Etymology
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exceed (v.)

late 14c., exceden, "to go beyond," from Old French exceder (14c.) "exceed, surpass, go too far," from Latin excedere "depart, go beyond, be in excess, surpass," from ex "out" (see ex-) + cedere "to go, yield" (from PIE root *ked- "to go, yield"). Related: Exceeded; exceeding. Exceedingly (late 15c.) means "very greatly or very much;" excessively (mid-15c.) means "too greatly or too much."

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excessive (adj.)

"exceeding the usual or proper limit, degree, measure, or proportion; going beyond what is sanctioned by correct principles; immoderate; extravagant; unreasonable;" late 14c., from Old French excessif "excessive, oppressive," from Latin excess-, past-participle stem of excedere "to depart, go beyond" (see exceed). Related: Excessively; excessiveness.

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cede (v.)

1630s, "to yield, give way," from French céder or directly from Latin cedere "to yield, give place; to give up some right or property," originally "to go from, proceed, leave," from Proto-Italic *kesd-o- "to go away, avoid," from PIE root *ked- "to go, yield."

Original sense in English is now archaic; transitive sense "yield or formally surrender (something) to another" is from 1754. The sense evolution in Latin is via the notion of "to go away, withdraw, give ground." Related: Ceded; ceding.

Latin cedere, with prefixes attached,  is the source of a great many English words: accede, concede, exceed, precede, proceed, recede, secede, etc.

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*ked- 
Proto-Indo-European root meaning "to go, yield."

It forms all or part of: abscess; accede; access; ancestor; antecede; antecedent; cease; cede; cession; concede; decease; exceed; excess; incessant; intercede; necessary; precede; predecessor; proceed; recede; recess; recession; secede; secession; succeed; success.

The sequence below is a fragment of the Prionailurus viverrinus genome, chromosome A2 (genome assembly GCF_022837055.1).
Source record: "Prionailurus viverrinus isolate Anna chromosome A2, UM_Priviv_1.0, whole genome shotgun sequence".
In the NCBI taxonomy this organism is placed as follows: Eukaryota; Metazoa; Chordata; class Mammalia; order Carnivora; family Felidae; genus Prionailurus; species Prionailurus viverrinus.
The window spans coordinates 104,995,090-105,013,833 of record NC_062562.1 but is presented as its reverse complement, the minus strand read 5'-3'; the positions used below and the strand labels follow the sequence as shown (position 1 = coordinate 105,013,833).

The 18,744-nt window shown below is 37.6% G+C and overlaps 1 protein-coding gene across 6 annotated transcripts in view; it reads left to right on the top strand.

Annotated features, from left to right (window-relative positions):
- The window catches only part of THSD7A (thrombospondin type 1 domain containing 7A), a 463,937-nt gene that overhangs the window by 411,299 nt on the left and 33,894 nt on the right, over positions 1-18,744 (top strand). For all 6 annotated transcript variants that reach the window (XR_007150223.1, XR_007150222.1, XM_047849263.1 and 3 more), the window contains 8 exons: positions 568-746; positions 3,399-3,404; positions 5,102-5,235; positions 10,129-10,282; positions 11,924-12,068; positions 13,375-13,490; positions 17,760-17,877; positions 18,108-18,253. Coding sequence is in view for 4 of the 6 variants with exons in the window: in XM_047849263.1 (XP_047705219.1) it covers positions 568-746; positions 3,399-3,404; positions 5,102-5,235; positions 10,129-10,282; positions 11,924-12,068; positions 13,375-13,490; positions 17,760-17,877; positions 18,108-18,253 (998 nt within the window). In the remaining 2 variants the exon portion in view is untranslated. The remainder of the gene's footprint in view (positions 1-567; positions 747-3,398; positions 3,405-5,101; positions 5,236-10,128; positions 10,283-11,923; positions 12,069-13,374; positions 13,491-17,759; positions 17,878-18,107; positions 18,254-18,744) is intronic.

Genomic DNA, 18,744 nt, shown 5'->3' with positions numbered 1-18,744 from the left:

It is the hypothetical source of/evidence for its existence is provided by: Sanskrit sedhati "to drive, chase away;" Avestan apa-had- "turn aside, step aside;" Latin cedere "to yield, give place; to give up some right or property," originally "to go from, proceed, leave;" Old Church Slavonic chodu "a walking, going," choditi "to go."
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outlast (v.)

"to last longer than, exceed in duration," 1570s, from out- + last (v.). Related: Outlasted; outlasting.

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outnumber (v.)

"to number more than, exceed in number," 1660s, from out- + number (v.). Related: Outnumbered; outnumbering.

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outdo (v.)

also out-do, "exceed, surpass, perform beyond," c. 1600, from out- + do (v.). Related: Outdone, outdoing.

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beggar (v.)
"reduce to poverty," mid-15c., from beggar (n.). From c. 1600 as "exceed the means of," hence "to outdo." Related: Beggared; beggaring.
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outweigh (v.)

"exceed in weight, be heavier than," also figurative, "surpass in gravity or importance," 1590s, from out- + weigh (v.). Related: Outweighed; outweighing.

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overstep (v.)

Old English ofersteppan "to step over or beyond; cross, exceed;" see over- + step (v.). From the beginning used in figurative senses. Related: Overstepped; overstepping.

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